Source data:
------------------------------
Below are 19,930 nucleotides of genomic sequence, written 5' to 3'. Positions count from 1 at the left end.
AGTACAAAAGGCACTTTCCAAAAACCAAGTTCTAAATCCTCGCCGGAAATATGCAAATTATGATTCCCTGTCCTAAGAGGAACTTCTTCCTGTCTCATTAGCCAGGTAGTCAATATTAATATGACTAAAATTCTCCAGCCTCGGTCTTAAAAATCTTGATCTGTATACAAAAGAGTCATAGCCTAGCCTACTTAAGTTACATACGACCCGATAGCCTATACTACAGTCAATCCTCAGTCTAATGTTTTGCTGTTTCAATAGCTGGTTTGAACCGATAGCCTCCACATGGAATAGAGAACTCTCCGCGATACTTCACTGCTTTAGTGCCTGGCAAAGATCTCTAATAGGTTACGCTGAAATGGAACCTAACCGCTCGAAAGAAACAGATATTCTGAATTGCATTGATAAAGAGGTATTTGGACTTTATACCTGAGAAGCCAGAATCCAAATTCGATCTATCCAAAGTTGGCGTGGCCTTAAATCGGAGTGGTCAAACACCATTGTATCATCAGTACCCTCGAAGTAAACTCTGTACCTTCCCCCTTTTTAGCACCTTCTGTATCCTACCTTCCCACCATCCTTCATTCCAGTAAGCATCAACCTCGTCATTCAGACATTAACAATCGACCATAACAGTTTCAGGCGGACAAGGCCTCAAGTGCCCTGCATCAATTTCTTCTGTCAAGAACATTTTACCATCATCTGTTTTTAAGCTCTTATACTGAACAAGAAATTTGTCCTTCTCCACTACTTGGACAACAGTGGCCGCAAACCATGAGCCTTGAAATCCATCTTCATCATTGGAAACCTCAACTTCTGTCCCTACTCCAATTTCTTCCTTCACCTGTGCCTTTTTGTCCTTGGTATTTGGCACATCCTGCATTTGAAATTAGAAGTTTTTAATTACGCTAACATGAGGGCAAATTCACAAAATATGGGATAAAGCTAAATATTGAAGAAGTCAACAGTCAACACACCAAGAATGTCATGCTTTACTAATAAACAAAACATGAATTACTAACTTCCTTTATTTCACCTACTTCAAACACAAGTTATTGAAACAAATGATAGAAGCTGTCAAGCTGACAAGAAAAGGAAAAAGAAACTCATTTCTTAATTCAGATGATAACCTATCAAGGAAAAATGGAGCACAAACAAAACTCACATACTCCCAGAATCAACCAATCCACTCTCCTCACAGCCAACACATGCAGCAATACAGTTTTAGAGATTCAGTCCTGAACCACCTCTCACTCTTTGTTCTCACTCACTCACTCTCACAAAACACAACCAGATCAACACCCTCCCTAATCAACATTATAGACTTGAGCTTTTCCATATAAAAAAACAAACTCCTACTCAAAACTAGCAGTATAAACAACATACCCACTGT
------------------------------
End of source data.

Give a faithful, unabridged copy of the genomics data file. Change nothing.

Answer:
Below are 19,930 nucleotides of genomic sequence, written 5' to 3'. Positions count from 1 at the left end.
AGTACAAAAGGCACTTTCCAAAAACCAAGTTCTAAATCCTCGCCGGAAATATGCAAATTATGATTCCCTGTCCTAAGAGGAACTTCTTCCTGTCTCATTAGCCAGGTAGTCAATATTAATATGACTAAAATTCTCCAGCCTCGGTCTTAAAAATCTTGATCTGTATACAAAAGAGTCATAGCCTAGCCTACTTAAGTTACATACGACCCGATAGCCTATACTACAGTCAATCCTCAGTCTAATGTTTTGCTGTTTCAATAGCTGGTTTGAACCGATAGCCTCCACATGGAATAGAGAACTCTCCGCGATACTTCACTGCTTTAGTGCCTGGCAAAGATCTCTAATAGGTTACGCTGAAATGGAACCTAACCGCTCGAAAGAAACAGATATTCTGAATTGCATTGATAAAGAGGTATTTGGACTTTATACCTGAGAAGCCAGAATCCAAATTCGATCTATCCAAAGTTGGCGTGGCCTTAAATCGGAGTGGTCAAACACCATTGTATCATCAGTACCCTCGAAGTAAACTCTGTACCTTCCCCCTTTTTAGCACCTTCTGTATCCTACCTTCCCACCATCCTTCATTCCAGTAAGCATCAACCTCGTCATTCAGACATTAACAATCGACCATAACAGTTTCAGGCGGACAAGGCCTCAAGTGCCCTGCATCAATTTCTTCTGTCAAGAACATTTTACCATCATCTGTTTTTAAGCTCTTATACTGAACAAGAAATTTGTCCTTCTCCACTACTTGGACAACAGTGGCCGCAAACCATGAGCCTTGAAATCCATCTTCATCATTGGAAACCTCAACTTCTGTCCCTACTCCAATTTCTTCCTTCACCTGTGCCTTTTTGTCCTTGGTATTTGGCACATCCTGCATTTGAAATTAGAAGTTTTTAATTACGCTAACATGAGGGCAAATTCACAAAATATGGGATAAAGCTAAATATTGAAGAAGTCAACAGTCAACACACCAAGAATGTCATGCTTTACTAATAAACAAAACATGAATTACTAACTTCCTTTATTTCACCTACTTCAAACACAAGTTATTGAAACAAATGATAGAAGCTGTCAAGCTGACAAGAAAAGGAAAAAGAAACTCATTTCTTAATTCAGATGATAACCTATCAAGGAAAAATGGAGCACAAACAAAACTCACATACTCCCAGAATCAACCAATCCACTCTCCTCACAGCCAACACATGCAGCAATACAGTTTTAGAGATTCAGTCCTGAACCACCTCTCACTCTTTGTTCTCACTCACTCACTCTCACAAAACACAACCAGATCAACACCCTCCCTAATCAACATTATAGACTTGAGCTTTTCCATATAAAAAAACAAACTCCTACTCAAAACTAGCAGTATAAACAACATACCCACTGT